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A Wireless Thanksgiving?
by Mark Sedenquist

This week marks the fifth Thanksgiving holiday that Megan, Marvin the Road Dog and I have enjoyed on-the-road. When we started this odyssey, we naively believed that true, two-way wireless communication devices would "soon" be available that would enable us to send Megan's articles to her office-bound editors anywhere in the country, (at a reasonable speed and cost). As most of our fellow dashboard trailblazers know, such equipment simply does not exist for mere mortals in this country, with limited exception in certain key urban areas. What I find interesting is that as public awareness of the desirability of such capability becomes the norm, we find that the traditional wired networks have stepped in to meet the needs and expectations of dashboarders.

We still have our three cellular transceivers and the famous "black box" that allows us to reach the Internet at the screaming rate of 9.6 Kbps and we do, on occasion, use this interface to FTP our files to our Web servers in California. However, it is much more likely these days that we uploaded our files by using the telephone services provided by Kinko's or the table phones at truck stops or still-too-rare-but-out-there the data ports on coin-operated pay telephones. Truck Stops of America, one of the national truck & travel plaza chains, has installed plug-ins in the truck parking areas that allow subscribers to the service to receive cable TV and telephone/Internet services direct to their tractor trailers. Because of the uneasy tension between professional commercial drivers and everyone else in regards to appropriate places to park at a truck stop, it is not clear yet whether we will be availing ourselves of this service, at least during peak periods of use. Also, many RV parks now provide "instant" phone service similar to that used by over-night business travelers at hotels.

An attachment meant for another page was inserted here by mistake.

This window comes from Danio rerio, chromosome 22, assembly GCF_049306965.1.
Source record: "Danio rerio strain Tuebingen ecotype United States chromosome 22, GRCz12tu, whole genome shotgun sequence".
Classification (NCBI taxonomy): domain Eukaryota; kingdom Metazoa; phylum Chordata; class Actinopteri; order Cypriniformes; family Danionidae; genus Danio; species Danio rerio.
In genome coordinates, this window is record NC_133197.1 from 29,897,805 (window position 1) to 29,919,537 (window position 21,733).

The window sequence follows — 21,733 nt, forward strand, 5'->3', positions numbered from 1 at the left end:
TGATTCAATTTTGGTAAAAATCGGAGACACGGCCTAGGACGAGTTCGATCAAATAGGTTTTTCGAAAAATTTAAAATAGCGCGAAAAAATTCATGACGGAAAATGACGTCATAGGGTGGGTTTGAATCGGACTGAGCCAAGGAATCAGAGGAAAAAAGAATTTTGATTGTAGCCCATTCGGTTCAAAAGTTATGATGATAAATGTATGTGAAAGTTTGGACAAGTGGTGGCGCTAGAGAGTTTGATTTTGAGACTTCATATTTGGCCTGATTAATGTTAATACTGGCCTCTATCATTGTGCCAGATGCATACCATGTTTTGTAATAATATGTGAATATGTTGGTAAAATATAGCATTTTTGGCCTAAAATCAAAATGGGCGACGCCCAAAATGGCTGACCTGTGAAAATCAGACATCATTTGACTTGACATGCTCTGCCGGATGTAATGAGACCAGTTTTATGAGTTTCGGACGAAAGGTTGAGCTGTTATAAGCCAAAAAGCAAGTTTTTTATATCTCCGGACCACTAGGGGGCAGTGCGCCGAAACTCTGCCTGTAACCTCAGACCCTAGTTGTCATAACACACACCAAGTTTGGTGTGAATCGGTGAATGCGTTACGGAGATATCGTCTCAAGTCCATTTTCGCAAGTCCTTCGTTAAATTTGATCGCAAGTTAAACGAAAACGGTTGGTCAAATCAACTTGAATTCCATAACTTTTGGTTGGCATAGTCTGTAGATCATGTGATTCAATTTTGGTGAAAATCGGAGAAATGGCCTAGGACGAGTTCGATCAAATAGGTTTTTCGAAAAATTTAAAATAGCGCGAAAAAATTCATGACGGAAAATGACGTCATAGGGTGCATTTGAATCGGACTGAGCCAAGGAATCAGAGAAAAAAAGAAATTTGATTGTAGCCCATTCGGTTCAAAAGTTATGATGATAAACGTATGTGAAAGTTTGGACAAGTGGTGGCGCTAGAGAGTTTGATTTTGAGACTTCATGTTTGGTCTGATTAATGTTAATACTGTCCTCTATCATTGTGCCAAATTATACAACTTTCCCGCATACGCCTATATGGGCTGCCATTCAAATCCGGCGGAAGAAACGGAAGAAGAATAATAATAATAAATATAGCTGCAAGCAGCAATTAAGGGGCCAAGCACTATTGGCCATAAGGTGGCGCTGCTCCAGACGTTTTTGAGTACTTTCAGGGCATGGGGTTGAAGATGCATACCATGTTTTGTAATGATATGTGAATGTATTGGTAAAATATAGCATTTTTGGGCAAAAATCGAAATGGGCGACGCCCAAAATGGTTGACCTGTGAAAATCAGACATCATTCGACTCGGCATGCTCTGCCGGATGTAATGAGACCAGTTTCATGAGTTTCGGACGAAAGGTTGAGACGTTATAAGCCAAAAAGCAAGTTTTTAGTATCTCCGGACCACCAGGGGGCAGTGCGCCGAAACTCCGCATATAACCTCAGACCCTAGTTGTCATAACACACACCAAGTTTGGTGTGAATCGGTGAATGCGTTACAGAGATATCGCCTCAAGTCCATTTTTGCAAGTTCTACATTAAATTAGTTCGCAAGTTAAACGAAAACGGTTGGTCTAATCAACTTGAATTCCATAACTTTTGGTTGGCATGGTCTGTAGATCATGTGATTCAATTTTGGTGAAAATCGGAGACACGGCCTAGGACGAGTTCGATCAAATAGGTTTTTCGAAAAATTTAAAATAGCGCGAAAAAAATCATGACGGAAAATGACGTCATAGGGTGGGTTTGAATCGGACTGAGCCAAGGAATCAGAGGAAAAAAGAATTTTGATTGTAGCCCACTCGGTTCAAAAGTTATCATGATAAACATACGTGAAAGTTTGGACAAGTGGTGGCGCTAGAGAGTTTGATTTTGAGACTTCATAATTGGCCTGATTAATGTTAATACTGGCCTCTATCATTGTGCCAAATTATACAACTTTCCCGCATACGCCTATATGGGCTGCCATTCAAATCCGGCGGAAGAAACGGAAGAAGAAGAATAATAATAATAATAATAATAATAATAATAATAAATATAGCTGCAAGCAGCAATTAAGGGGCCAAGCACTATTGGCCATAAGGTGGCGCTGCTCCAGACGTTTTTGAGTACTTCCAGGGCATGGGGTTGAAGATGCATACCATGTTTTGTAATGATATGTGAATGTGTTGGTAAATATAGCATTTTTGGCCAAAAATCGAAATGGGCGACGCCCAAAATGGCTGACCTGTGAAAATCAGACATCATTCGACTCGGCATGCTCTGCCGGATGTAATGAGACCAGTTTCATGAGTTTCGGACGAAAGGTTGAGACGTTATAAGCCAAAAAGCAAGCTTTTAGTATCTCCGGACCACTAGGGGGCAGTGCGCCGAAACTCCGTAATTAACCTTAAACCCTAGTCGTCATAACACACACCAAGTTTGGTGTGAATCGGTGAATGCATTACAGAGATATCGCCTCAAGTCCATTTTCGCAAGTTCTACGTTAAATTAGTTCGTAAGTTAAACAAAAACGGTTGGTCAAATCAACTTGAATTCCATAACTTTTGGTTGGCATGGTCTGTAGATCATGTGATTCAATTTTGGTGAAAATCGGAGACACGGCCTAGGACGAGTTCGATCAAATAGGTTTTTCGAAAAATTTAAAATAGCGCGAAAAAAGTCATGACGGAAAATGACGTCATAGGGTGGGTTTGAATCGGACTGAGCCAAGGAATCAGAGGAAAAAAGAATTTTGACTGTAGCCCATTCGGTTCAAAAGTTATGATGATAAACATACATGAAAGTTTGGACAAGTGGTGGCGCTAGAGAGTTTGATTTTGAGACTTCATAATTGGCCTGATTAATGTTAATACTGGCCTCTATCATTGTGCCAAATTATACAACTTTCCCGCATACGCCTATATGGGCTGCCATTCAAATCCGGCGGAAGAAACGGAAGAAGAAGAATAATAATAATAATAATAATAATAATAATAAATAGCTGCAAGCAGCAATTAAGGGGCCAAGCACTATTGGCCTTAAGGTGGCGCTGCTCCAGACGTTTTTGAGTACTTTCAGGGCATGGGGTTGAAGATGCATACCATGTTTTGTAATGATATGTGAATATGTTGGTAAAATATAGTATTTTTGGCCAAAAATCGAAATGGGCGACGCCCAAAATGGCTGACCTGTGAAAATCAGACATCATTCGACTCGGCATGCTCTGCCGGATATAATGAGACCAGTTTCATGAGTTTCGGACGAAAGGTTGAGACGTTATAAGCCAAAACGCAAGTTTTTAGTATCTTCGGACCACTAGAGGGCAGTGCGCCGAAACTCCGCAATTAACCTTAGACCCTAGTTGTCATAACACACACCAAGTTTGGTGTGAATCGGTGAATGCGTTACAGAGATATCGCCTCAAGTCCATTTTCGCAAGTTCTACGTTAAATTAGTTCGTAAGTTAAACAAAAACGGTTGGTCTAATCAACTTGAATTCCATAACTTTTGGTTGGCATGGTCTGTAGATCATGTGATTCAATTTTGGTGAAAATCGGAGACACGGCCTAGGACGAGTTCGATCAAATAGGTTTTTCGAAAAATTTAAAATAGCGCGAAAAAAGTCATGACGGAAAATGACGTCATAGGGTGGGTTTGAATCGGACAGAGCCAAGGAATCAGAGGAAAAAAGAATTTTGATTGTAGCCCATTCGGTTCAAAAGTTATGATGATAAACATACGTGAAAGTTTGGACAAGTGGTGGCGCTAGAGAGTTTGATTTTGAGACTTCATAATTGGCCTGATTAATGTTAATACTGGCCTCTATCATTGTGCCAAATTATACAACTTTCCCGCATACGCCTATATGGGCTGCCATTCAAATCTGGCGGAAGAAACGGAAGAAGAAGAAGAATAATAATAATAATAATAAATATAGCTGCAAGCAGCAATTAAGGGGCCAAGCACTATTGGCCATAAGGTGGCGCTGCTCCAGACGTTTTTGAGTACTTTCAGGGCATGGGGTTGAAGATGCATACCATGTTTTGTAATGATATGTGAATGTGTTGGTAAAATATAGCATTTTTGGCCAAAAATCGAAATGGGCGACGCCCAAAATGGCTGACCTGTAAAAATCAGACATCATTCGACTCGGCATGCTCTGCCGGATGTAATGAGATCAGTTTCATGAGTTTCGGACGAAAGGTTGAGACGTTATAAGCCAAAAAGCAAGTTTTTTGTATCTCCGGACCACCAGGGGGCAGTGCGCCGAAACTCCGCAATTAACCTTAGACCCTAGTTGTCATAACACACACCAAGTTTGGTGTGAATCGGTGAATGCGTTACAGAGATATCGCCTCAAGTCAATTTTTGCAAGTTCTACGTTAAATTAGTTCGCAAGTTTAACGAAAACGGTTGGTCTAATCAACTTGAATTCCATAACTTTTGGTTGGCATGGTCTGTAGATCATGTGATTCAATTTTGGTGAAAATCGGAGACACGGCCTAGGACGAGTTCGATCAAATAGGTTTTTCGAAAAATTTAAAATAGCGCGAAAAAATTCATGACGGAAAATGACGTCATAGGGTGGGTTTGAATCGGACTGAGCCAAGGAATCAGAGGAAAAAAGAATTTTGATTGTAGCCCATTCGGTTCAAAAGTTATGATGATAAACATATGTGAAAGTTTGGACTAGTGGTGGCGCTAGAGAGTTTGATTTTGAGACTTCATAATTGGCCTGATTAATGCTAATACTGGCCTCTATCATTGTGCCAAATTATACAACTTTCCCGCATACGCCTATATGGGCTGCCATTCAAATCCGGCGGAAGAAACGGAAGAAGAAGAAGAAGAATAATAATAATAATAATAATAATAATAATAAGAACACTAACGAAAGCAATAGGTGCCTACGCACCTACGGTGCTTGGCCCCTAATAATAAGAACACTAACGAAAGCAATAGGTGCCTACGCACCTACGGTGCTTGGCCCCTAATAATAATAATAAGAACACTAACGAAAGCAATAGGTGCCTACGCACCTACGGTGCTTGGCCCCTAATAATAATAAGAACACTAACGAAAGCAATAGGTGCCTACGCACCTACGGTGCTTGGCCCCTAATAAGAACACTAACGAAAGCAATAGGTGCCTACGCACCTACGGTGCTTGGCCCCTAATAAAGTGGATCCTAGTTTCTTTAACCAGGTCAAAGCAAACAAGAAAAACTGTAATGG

If the Web is any predictor of "real life," there have been some very good signs that times may finally be a-changin.' In earlier Road Wirer columns I have written about some of the products of Sierra Wireless and their efforts to create the Wireless Alliance. Well, the Alliance has a new name and URL: which is worth a bookmark and look.

Speaking of coverage, I receive a fair amount of e-mail requesting my suggestions for specific telephone packages for other dasboarders at work on the road. Since there is not a plan (yet) that addresses all of the problems associated with roaming and surcharges that are still an unavoidable part and parcel of the cellular system, I am usually not very helpful. The InPhonic Web site, however, can help you can find a company that will give you a free cell phone in your home area.

So, five years and some 140,000 miles later we find that the best way, (at least for now), to access the Web on a daily basis on-the-road is to use more traditional wired telephony systems. This is not to say that we have lost sight of the goal of unplugging and being truly wireless, but we are thankful that we can be out here and still in touch with you, however that might be accomplished.

Happy Thanksgiving!

Mark Sedenquist
Sutton, Massachusetts
November 22, 1999

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